Apple Face ID And The Growth Of Biometrics

Every industry has its standard bearers. From Volvo’s in-car safety systems to Amazon’s ecommerce innovations, some companies are naturally adept at setting industry standards. Apple is another company seemingly capable of second guessing the future, and their flagship iPhone X represents a giant leap forwards in biometrics – one of the most widely-discussed aspects of modern digital security.
Biometric security replaces traditional identification methods like PINs or tap codes with unique biological data belonging to a specific individual. The iPhone X uses a series of front-facing cameras and projectors to create a 3D model of a user’s facial features, with the saved profile stored offline to prevent hacking. Looking at the phone is enough to unlock it, though a passcode backup is still offered in case Face ID is unable to identify someone. And while Apple’s system isn’t foolproof – it won’t work if the phone is held horizontally, for instance – it’s an intriguing glimpse into the future of data security.
As our lives increasingly move online, security is going to be more important than ever for managing and protecting our daily activities. That’s particularly true given the loss of public confidence in conventional ID techniques, from PIN skimmers at ATMs to the endless news stories about stolen passwords and compromised accounts. Conventional methods of typed account security have provided insufficient barriers to cyber criminals on many occasions, quite apart from the challenges of remembering numerous passwords or resetting forgotten login credentials. And since the twenty most common four-digit PIN codes are used for more than a quarter of accounts, educated guesswork can often bypass these outdated security methods.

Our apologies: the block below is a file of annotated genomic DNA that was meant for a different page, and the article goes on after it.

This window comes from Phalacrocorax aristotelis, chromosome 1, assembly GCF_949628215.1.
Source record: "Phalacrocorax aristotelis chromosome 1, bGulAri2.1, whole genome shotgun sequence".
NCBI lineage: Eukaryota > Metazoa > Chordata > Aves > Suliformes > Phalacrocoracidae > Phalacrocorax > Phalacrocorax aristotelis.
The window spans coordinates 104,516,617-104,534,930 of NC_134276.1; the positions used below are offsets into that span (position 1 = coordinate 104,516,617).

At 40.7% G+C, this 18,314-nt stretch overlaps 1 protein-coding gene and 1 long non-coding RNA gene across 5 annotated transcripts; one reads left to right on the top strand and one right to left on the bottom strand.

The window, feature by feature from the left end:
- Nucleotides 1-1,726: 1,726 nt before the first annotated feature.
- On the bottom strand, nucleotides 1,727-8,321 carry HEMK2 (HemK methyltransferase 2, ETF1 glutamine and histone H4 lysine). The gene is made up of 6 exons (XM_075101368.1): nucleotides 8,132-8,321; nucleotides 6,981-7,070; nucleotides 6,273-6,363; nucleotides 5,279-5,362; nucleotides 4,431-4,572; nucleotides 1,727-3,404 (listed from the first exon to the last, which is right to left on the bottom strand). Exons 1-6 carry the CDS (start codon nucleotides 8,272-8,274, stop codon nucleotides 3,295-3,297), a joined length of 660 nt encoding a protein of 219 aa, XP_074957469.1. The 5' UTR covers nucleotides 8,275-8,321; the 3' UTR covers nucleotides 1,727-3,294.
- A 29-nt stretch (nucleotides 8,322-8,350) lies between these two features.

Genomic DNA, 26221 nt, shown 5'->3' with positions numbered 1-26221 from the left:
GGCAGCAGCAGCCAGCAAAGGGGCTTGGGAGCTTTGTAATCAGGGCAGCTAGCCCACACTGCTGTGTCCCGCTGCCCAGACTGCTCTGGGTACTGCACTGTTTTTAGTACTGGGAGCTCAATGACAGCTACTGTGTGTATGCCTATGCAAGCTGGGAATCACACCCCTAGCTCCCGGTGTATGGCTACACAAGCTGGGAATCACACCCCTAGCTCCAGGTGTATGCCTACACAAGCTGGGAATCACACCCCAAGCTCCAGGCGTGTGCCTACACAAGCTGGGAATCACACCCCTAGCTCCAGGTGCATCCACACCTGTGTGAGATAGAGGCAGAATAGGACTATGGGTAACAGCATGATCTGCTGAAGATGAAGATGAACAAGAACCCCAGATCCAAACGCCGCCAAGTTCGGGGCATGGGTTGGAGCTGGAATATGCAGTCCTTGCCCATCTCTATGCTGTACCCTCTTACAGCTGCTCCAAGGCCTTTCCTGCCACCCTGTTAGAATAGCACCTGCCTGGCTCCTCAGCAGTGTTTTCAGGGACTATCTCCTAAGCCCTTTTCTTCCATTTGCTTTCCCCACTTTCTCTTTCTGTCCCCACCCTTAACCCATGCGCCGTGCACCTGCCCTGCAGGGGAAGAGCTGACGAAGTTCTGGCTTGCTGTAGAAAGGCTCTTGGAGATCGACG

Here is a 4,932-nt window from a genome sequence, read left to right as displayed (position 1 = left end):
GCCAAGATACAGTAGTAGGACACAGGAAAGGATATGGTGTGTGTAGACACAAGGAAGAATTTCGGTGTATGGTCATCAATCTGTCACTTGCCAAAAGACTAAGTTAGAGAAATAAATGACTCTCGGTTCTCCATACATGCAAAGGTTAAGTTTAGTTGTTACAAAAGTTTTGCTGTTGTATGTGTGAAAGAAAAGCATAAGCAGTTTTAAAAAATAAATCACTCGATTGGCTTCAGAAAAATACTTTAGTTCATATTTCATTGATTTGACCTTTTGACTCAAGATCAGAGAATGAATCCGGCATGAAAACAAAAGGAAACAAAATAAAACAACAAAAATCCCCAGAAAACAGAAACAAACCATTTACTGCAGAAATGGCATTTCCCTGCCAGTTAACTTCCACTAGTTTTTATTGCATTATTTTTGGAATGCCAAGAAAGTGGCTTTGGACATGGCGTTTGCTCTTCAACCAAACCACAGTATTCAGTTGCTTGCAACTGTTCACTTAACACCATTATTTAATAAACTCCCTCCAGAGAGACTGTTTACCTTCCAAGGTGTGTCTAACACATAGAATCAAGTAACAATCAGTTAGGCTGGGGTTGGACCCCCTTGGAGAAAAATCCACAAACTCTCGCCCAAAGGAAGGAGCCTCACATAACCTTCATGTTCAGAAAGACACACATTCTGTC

Biometric security is an industry set for seismic growth, as early adopters demonstrate what can be achieved and consumers embrace the greater convenience on offer. Point-of-sale cameras in Chinese KFC outlets can already verify someone’s identity with a 3D camera, enabling pre-registered account holders to pay for goods by smiling. Visa has seen an enthusiastic response to surveys about fingerprint recognition, while banks are adopting iris-scanning technology for mobile banking customers.
It’s been estimated that the biometric authentication market will be worth almost $50 billion within three years’ time. However, it’s currently unclear which methods of ID will become most prevalent within this burgeoning industry.

These are some of the biometric security systems currently being developed and trialed:

  1. Fingerprint/thumbprint identification. Many analysts predict fingerprint IDs will come to dominate biometrics. Adult prints never change, while scanning is easy, accurate and cost-effective. It does require a clean, bare hand, and can’t be used by children.
  2. Hand scan. At a higher cost, larger hand scanners can perform a similar job to fingerprint touchpads. Ironically, they don’t perform as accurately, though hand scanners are easy to use and less susceptible to dirt than fingerprint readers.
  3. Eye scan. It’s possible to identify someone by scanning either their iris or their retina, and it’s unclear which option will come to dominate the industry. Neither is entirely practical, demanding removal of eyewear while the user refrains from blinking.
  4. Facial recognition. This is a cheaper alternative to the data-hungry files generated by iris and retinal scanning. However, it’s less accurate than iris or fingerprint recognition, and it’s unsuitable for people wearing religious face coverings.
  5. Voice analysis. Assuming you’re not struggling with a cough or cold, voice analysis is a low-tech ID method requiring only a microphone. It’s socially acceptable, but accuracy levels aren’t great and a recording could potentially fool the system.
  6. Signature recognition. Freehand signature sketches are accepted by delivery drivers, so extending them to personal accounts might seem obvious. In truth, it would require a stylus rather than a fingertip, and accuracy levels remain disappointingly low.

Each option has particular flaws and drawbacks – facial recognition software struggles in wet outdoor conditions, while voice analysis won’t respond sympathetically to people suffering with colds and flu. It may be that a combination of biometric data is required to unlock tomorrow’s electronic devices, or access our personal data. What’s certain is that we probably won’t have to remember dozens of PIN numbers and passwords for much longer – as iPhone X customers will be able to testify…